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Mystery Python code from G+
#/usr/bin/env python
from __future__ import print_function
import random
list1 = list('abc') # We can expand strings into lists with this:
list2 = list1[:] # Makes a (shallow) copy of the list
letter_counts = dict()
for letter in list1:
# Compact way to initialize counts for each of our possible letters
# Dynamically adjusts if you change your list1 initialization above, too.
letter_counts[letter] = 0
def main(source, target=letter_counts):
'''Randomly choose from source and update count in target (dictionary)
source must be a mutable list-like object supporting the .remove() method
target must be a dictionary-like object with valid keys (letters) initialized
to integer values.
# Defining parameters and calling with arguments eliminates the need for global variables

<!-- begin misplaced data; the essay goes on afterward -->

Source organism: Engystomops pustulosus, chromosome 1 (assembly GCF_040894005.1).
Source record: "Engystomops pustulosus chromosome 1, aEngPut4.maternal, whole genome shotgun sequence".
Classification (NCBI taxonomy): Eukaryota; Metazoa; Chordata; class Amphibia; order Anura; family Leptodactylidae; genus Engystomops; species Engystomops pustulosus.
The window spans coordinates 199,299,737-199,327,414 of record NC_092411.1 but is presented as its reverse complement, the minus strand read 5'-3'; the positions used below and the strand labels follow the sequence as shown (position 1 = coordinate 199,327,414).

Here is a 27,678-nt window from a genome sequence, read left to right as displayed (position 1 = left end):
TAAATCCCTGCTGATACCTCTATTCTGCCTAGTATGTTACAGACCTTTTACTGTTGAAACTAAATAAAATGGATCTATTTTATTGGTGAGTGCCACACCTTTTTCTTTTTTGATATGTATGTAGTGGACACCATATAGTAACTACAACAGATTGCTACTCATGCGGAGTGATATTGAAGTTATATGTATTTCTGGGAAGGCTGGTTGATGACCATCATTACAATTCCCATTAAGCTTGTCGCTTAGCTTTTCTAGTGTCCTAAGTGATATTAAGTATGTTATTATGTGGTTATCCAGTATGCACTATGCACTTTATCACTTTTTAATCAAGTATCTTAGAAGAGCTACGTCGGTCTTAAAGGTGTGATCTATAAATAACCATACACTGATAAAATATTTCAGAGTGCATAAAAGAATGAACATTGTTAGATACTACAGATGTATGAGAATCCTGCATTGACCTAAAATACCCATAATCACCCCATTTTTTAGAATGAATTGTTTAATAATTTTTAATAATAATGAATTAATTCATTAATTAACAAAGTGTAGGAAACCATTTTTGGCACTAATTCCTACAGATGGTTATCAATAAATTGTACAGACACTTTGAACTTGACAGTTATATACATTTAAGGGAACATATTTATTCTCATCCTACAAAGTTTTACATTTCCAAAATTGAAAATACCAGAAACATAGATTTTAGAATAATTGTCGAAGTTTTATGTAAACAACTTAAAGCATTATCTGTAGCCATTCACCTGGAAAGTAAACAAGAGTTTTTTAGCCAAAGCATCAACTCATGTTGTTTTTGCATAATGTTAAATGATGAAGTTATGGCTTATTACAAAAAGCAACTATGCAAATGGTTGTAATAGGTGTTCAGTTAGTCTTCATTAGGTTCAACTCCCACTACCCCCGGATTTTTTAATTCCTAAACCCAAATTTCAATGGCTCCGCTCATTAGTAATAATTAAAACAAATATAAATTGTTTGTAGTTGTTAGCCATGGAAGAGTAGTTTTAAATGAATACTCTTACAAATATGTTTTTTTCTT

# ... defining target with a default is possible, perhaps even reasonable.
results = 'No letters' # (Default from the bottom "else" in the original example)
# (Well written functions often bind some value(s) to a variable named "results" and
# end with the statement: return results
# This prevents having multiple exit points scattered throughout a function which
# makes code easier to read and much easier to reason about and maintain.
if not source:
return results
# random.choice() would raise an "IndexError" if we passed an empty value
# to our "source" parameter; we can either opt for early (harmless) return
# ... or raise our own exception.
# Early returns are sometimes a reasonable exception to the
selection = random.choice(source)
if selection not in target:
raise RuntimeError('The impossible has occurred?')
## Previous is just for pedagogical purposes!
if target[selection] == 1:
# An example of dynamically testing the value count associated with your selection
results = 'Only found exactly one %s in %s' % (selection, source)
results = selection
target[selection] += 1
return results
if __name__ == '__main__':
print(main(list2)) # Invoking such that it uses the default for "target"
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JimDennis commented Aug 10, 2017

In response to:

... some very rudimentary suggestions on Python coding.

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